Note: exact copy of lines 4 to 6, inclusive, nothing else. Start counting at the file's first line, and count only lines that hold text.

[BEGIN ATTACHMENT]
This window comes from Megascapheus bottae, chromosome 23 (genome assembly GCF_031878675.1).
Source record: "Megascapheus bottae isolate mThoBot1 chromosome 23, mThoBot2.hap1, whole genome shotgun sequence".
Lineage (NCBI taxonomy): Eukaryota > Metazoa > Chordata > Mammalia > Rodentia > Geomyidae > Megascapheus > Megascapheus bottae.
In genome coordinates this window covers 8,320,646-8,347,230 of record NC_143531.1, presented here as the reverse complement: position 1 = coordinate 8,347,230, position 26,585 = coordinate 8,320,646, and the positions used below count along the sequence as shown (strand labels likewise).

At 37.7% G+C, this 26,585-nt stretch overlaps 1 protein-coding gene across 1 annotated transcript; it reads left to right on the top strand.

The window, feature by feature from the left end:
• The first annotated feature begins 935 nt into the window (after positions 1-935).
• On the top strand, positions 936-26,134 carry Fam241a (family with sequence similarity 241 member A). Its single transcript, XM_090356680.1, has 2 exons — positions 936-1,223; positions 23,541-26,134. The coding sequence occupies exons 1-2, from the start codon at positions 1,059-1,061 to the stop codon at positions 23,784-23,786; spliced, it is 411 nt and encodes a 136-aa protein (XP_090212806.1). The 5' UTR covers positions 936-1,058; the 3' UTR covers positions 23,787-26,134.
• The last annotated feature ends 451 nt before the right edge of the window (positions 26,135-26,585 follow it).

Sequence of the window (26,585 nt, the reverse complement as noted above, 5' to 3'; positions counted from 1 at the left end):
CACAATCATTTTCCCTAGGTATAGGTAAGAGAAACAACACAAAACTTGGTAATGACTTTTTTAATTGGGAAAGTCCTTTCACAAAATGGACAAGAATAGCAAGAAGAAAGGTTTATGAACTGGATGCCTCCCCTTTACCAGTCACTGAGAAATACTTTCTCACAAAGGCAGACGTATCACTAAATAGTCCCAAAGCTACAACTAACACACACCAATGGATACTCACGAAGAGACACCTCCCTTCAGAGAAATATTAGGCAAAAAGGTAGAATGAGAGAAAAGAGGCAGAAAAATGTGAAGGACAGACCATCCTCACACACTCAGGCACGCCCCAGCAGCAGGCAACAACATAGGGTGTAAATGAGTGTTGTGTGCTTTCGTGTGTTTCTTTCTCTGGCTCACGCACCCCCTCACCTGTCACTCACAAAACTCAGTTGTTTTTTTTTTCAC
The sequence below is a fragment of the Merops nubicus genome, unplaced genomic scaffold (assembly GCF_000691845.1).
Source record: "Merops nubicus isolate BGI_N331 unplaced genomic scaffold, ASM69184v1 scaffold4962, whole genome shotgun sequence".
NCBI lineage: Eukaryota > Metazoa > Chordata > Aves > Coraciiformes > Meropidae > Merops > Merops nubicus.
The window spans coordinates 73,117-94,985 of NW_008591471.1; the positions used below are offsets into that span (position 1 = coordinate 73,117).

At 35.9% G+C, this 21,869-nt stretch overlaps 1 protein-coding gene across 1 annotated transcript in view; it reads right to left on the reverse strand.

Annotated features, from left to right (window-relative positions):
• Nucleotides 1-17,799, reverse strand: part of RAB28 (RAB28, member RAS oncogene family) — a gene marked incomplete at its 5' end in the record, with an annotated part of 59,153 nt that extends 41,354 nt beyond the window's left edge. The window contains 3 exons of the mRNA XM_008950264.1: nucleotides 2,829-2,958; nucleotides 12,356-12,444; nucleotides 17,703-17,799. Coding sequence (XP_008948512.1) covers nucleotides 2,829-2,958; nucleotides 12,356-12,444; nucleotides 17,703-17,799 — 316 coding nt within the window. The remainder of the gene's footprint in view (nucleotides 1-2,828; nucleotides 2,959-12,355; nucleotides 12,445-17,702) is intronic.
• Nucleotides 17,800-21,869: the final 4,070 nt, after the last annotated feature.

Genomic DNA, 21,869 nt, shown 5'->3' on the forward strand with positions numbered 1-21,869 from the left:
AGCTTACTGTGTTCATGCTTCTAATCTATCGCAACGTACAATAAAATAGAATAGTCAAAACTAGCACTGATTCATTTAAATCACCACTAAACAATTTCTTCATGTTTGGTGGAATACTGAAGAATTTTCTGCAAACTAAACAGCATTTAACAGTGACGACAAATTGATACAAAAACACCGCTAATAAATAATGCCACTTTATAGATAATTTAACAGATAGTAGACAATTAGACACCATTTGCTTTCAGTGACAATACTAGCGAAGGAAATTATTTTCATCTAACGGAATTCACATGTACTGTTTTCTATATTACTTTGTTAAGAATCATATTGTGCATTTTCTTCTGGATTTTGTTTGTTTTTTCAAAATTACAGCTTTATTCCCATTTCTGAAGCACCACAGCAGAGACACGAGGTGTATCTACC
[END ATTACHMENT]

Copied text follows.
In genome coordinates this window covers 8,320,646-8,347,230 of record NC_143531.1, presented here as the reverse complement: position 1 = coordinate 8,347,230, position 26,585 = coordinate 8,320,646, and the positions used below count along the sequence as shown (strand labels likewise).

At 37.7% G+C, this 26,585-nt stretch overlaps 1 protein-coding gene across 1 annotated transcript; it reads left to right on the top strand.

The window, feature by feature from the left end: